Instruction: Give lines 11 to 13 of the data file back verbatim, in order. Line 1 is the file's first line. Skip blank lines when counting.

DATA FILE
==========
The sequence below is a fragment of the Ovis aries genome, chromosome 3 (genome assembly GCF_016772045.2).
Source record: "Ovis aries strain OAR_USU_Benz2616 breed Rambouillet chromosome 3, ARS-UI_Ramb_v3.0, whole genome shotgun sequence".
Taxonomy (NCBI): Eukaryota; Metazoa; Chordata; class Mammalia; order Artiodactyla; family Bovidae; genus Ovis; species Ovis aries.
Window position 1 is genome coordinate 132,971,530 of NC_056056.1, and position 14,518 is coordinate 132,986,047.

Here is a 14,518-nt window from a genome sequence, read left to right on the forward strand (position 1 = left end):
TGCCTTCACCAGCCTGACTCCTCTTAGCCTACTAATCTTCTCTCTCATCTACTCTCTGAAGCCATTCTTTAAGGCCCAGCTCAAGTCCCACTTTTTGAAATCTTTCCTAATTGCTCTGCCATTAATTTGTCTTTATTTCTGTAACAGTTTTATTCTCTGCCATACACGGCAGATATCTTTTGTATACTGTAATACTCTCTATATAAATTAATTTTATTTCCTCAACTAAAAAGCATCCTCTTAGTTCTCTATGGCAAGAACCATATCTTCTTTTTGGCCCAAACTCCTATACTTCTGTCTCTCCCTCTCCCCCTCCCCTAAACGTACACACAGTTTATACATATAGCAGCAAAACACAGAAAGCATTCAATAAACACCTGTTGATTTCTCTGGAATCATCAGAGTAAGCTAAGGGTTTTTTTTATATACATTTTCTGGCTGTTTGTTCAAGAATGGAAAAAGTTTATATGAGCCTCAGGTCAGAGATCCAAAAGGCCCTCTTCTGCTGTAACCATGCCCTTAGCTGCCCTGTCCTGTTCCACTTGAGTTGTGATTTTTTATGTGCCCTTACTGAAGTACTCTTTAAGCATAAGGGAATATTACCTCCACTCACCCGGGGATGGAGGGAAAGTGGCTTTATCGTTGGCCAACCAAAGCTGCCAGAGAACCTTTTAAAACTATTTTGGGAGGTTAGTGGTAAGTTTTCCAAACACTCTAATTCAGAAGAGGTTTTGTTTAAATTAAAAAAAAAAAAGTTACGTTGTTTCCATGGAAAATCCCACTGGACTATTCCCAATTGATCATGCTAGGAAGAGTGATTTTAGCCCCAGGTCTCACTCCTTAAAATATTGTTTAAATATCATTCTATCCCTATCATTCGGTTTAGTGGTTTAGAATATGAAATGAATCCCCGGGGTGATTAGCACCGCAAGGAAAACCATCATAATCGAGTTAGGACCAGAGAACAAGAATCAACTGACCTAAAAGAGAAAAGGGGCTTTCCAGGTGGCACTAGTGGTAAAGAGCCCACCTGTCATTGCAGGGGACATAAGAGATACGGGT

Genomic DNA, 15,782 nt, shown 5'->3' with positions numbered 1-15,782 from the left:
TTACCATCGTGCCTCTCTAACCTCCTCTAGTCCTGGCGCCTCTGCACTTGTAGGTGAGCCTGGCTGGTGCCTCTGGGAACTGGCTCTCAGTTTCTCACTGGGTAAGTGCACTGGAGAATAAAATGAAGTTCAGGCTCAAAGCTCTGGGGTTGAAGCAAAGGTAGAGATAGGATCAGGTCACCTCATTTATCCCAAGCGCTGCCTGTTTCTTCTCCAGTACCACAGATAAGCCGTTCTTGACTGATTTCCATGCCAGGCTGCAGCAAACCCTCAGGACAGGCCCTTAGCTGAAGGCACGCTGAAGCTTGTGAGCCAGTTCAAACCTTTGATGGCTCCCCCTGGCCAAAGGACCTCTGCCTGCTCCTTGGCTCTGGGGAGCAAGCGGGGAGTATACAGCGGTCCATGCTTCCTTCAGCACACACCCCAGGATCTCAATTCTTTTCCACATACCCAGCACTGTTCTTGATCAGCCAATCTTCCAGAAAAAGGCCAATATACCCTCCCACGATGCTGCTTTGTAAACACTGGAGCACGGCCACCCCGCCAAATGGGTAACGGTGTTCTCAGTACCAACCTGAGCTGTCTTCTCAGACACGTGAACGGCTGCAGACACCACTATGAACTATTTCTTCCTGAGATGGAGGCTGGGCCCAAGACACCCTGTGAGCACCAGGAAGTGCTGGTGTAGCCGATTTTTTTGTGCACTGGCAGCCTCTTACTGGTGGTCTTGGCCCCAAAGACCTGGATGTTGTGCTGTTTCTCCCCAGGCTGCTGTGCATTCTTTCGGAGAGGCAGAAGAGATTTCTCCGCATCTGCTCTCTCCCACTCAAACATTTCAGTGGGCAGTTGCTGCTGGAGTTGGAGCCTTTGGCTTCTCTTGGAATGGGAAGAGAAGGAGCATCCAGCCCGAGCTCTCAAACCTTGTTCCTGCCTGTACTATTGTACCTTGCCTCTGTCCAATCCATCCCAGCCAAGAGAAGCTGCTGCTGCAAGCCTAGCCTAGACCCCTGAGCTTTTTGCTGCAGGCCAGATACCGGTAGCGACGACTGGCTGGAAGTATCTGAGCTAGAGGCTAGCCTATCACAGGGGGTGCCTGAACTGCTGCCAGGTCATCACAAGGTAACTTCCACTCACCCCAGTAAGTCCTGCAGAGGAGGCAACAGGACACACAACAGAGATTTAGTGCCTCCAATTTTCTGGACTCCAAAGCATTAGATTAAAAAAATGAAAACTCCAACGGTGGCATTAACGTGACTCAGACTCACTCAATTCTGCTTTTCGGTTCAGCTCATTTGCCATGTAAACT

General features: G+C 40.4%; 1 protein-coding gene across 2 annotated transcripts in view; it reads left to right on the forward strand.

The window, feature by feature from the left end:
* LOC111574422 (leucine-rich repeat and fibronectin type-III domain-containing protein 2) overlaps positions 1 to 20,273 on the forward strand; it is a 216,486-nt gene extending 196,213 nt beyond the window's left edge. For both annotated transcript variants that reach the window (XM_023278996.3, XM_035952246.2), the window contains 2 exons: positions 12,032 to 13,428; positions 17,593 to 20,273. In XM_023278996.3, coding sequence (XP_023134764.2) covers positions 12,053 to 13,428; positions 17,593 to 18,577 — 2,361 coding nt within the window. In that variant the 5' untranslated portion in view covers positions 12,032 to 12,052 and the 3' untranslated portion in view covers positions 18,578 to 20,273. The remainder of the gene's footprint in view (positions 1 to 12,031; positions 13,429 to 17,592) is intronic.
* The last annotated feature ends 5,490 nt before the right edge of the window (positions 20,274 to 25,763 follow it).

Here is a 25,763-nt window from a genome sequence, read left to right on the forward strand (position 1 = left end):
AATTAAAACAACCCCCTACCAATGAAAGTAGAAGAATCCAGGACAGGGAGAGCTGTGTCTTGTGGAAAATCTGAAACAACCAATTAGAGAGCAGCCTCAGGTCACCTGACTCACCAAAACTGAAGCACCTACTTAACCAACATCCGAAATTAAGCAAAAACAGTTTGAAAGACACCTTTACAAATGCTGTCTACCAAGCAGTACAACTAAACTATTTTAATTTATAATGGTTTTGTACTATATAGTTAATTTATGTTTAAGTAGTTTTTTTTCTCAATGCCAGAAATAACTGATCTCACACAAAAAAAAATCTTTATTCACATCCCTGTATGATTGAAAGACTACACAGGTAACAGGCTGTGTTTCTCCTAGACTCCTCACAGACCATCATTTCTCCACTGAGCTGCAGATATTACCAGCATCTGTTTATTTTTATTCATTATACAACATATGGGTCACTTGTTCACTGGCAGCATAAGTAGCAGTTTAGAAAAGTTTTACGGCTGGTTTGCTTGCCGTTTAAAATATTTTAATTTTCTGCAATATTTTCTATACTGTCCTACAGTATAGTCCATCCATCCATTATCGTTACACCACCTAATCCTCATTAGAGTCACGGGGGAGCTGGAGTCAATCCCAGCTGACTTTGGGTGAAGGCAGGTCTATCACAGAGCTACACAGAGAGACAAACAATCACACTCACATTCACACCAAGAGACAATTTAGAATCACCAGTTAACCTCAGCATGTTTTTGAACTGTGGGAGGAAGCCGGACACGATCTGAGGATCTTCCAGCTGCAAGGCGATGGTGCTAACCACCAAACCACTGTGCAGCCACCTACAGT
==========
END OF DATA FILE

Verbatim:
* LOC111574422 (leucine-rich repeat and fibronectin type-III domain-containing protein 2) overlaps positions 1 to 20,273 on the forward strand; it is a 216,486-nt gene extending 196,213 nt beyond the window's left edge. For both annotated transcript variants that reach the window (XM_023278996.3, XM_035952246.2), the window contains 2 exons: positions 12,032 to 13,428; positions 17,593 to 20,273. In XM_023278996.3, coding sequence (XP_023134764.2) covers positions 12,053 to 13,428; positions 17,593 to 18,577 — 2,361 coding nt within the window. In that variant the 5' untranslated portion in view covers positions 12,032 to 12,052 and the 3' untranslated portion in view covers positions 18,578 to 20,273. The remainder of the gene's footprint in view (positions 1 to 12,031; positions 13,429 to 17,592) is intronic.
* The last annotated feature ends 5,490 nt before the right edge of the window (positions 20,274 to 25,763 follow it).

Here is a 25,763-nt window from a genome sequence, read left to right on the forward strand (position 1 = left end):